A story doesn’t begin with exposition. It doesn’t start when you see the title on the screen or when the main character arrives on the scene. A story begins with conflict.
Without conflict, you don’t have a story. You have a reality show. Go ahead and tweet that, I dare you. By the way, melodrama doesn’t count as conflict.
Until Darth Vader storms the ship or Dorothy gets swept up by the tornado, you don’t have a tale worth telling. It might entertaining or interesting, but it’s not a story.
It all comes down to a moment. When Harry Potter finds out he’s a wizard. When Katniss steps in to die for her sister. That’s when a story really begins — when things start to get uncomfortable. Everything else is just setup.
Screenwriters call this catalytic moment an “inciting incident.” It’s when things start to get interesting — when your tiny tale gets messed up by a larger story. And the same is true for life.
What causes a character to grow
We all need change. To be molded and shaped into the people we’re supposed to be.
We know this is necessary in movies and novels and even sitcoms. It’s a good thing for a person to learn something by the end of the episode, to be a better version of themselves.
But when it comes to our lives, we forget this, don’t we? We think somehow it would be good to just stay the same.
So we run: away from costly commitments and hard things. And the tragedy is these are the very things that would change us and cause us to grow.
Then something happens…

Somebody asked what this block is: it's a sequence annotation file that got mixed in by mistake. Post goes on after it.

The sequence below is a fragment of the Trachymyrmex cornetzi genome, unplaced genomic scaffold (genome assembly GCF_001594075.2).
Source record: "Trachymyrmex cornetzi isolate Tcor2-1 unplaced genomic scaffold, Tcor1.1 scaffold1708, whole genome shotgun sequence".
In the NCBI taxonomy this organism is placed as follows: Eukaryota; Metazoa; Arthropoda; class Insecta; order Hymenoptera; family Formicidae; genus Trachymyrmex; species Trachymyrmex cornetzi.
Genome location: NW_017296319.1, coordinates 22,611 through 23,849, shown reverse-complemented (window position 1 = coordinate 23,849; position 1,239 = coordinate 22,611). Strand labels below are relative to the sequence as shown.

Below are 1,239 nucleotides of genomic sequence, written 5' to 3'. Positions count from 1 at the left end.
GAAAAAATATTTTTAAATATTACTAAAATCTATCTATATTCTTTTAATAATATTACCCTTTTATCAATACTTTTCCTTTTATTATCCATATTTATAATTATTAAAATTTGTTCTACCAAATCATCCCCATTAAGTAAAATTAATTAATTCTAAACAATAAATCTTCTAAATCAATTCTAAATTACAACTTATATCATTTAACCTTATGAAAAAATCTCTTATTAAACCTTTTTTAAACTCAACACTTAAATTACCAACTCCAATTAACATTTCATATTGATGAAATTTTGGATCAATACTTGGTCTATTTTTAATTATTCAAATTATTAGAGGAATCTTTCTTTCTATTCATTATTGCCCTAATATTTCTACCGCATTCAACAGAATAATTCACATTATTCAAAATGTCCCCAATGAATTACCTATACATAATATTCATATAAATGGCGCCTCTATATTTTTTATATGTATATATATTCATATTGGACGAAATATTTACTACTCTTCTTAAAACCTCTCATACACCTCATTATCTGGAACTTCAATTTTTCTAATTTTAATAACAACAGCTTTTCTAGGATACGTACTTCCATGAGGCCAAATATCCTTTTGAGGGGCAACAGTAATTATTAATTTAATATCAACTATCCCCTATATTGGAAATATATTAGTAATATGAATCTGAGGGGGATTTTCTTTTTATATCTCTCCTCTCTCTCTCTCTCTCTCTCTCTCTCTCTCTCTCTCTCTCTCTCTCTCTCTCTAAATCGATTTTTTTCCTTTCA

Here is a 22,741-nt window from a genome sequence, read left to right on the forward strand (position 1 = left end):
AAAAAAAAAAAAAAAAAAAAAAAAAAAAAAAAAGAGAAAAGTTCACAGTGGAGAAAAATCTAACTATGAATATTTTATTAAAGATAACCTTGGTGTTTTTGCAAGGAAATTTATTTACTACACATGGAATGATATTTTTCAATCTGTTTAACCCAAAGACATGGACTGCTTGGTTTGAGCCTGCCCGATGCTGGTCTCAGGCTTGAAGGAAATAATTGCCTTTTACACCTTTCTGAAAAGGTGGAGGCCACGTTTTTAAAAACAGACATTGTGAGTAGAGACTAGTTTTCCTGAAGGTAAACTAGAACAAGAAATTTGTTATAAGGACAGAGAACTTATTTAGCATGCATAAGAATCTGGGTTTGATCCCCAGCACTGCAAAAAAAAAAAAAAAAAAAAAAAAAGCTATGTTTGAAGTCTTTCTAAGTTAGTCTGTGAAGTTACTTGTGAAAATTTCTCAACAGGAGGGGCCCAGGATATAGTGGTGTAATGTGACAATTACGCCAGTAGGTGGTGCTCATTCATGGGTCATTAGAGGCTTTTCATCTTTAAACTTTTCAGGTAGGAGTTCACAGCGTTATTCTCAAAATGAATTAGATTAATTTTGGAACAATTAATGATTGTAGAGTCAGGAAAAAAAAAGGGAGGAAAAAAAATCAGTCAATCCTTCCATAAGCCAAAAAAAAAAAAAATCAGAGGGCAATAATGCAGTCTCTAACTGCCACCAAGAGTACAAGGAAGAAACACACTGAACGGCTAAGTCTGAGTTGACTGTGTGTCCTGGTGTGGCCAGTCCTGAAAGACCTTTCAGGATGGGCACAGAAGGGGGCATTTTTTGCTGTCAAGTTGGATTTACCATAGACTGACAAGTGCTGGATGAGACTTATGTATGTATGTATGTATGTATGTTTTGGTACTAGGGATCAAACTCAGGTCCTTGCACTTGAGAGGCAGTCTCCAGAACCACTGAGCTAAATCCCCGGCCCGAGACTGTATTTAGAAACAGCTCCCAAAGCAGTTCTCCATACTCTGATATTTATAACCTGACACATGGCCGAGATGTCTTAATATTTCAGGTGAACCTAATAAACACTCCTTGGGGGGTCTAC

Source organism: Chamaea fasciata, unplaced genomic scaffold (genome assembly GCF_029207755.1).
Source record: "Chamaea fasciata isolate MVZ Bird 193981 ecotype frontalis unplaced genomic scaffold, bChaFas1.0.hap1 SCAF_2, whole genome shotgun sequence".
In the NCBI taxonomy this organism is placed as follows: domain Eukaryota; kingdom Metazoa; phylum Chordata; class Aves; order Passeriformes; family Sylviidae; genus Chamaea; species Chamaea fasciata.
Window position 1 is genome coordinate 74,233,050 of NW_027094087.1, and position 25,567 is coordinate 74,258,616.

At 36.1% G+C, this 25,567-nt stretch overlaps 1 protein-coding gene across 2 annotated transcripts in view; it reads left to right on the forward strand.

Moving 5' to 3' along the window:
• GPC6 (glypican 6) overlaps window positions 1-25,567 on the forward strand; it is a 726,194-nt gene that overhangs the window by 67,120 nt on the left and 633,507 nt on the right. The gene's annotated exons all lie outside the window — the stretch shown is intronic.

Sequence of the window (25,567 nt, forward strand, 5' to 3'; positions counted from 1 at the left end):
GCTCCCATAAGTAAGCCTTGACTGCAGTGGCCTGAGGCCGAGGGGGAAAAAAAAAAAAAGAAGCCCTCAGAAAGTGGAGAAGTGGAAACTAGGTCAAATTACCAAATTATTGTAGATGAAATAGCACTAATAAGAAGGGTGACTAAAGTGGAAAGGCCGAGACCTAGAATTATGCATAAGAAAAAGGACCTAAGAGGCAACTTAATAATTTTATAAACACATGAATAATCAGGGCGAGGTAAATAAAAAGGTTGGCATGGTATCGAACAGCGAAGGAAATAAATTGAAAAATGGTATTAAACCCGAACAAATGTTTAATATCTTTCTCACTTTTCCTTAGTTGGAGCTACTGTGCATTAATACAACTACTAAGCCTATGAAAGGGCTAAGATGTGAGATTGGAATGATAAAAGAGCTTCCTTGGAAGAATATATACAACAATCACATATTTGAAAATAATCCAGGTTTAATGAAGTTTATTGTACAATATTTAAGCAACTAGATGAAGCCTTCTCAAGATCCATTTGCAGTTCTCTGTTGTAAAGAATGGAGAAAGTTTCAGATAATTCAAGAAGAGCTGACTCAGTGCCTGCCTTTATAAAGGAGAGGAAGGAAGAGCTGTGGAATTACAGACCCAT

This is the nature of story. Something unexpected has to occur. Someone has to be jolted in order for a tale to be set into motion.
I call this getting wrecked. You might call it something else. Regardless, there has to be a revelation of something more than a character’s little plans. That’s how heroes are made, even you.
We are both uncomfortable and excited by this idea — that we could be save the day. But isn’t this what life is teaching us, what God wants us to learn? That we have a part to play in a great epic? That there is brokenness to be healed and wrongs to be rights — and we hold the keys to fix it?
Perhaps the world is waiting for us to do just that.
What this means for the real world
This can come across sounding WAY intense, when in reality it can mean something very simple. G.K. Chesterton said an adventure is an inconvenience rightly considered. In other words, we find our roles in the story by stepping into discomfort.
This could mean a trip around the world or a walk around the block; it depends on your context. What it doesn’t mean is you stay sitting on the couch.
Your story begins when you take the initiative to be inconvenienced, to be changed. And of course, there’s always the option that if you don’t make that choice, it just might be made for your. So wouldn’t it be better to be a little proactive?
Where we go from here
I don’t know where you are in finding your role in the story, but if you need a little nudge, here are three choices you could make today:
- Go somewhere uncomfortable. I don’t care if it’s inner-city Philly or the nice lady’s house next door.
- Pay attention. We find our callings when we watch and listen to the world around us, especially when we find ourselves in a new place.
- Do something different. Don’t respond to the situation how you normally would. A character changes when he does something he normally wouldn’t do.
Of course, this isn’t the official three-step process to finding your calling — there is no such process — but it’s a start. And for many of us, that’s enough.
It’s a dangerous business going out your front door.
Have you found your role in life’s story? What great conflicts have you had to face? Share in the comments.
If you’re interested in this sort of thing, check out the book, Inciting Incidents. It’s a collection of real-life stories, and I had the privilege of contributing one of mine as the first chapter. You can also hear a special radio program in which I do an exclusive interview, along with some other cool people, here.